Coping, control, and adjustment in Type 2 diabetes

Health Psychol. 2001 May;20(3):208-16.


The relationships of both coping strategies and perceived control to psychological and physiological adjustment were investigated in 115 adults (65 women, 50 men) with Type 2 diabetes. Results showed that (a) emotional preoccupation and palliative coping were positively correlated with depression and state anxiety, whereas perceived control was negatively correlated with depression, state anxiety, and hemoglobin A1c (HbA1c); (b) instrumental coping predicted lower depression; (c) perceived control moderated the relationships between instrumental coping and depression, and emotional preoccupation coping and HbA1c; and (d) emotional preoccupation coping mediated the relationships between perceived control and depression, and perceived control and state anxiety. Results are discussed in terms of the goodness-of-fit hypothesis (V. J. Conway & D. J. Terry, 1992), optimal coping, and the importance of perceived control in psychological and physiological adjustment.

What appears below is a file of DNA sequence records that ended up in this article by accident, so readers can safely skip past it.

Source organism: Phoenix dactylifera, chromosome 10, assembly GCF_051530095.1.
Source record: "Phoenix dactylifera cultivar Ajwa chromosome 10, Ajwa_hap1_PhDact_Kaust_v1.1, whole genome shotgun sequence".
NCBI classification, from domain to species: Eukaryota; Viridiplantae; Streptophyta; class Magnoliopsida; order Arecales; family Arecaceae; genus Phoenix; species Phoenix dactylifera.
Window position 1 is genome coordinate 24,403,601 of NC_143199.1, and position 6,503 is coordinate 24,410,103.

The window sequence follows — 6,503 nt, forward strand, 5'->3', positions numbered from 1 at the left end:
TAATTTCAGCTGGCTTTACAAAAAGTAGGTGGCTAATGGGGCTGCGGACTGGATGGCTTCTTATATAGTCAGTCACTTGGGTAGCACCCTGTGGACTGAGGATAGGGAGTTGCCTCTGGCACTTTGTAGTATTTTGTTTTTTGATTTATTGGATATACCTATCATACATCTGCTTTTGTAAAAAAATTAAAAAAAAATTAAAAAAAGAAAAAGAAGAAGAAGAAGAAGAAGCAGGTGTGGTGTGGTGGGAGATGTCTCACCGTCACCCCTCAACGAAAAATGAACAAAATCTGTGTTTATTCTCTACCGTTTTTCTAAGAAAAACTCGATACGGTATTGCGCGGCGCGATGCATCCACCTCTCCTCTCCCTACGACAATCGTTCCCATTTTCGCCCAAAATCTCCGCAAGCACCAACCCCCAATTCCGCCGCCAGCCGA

Publication types

  • Research Support, Non-U.S. Gov't

MeSH terms

  • Adaptation, Physiological*
  • Adaptation, Psychological*
  • Anxiety / psychology
  • Behavior*
  • Depression / psychology
  • Diabetes Mellitus, Type 2 / psychology*
  • Female
  • Hemoglobin A / analysis
  • Humans
  • Male
  • Middle Aged
  • Regression Analysis


  • Hemoglobin A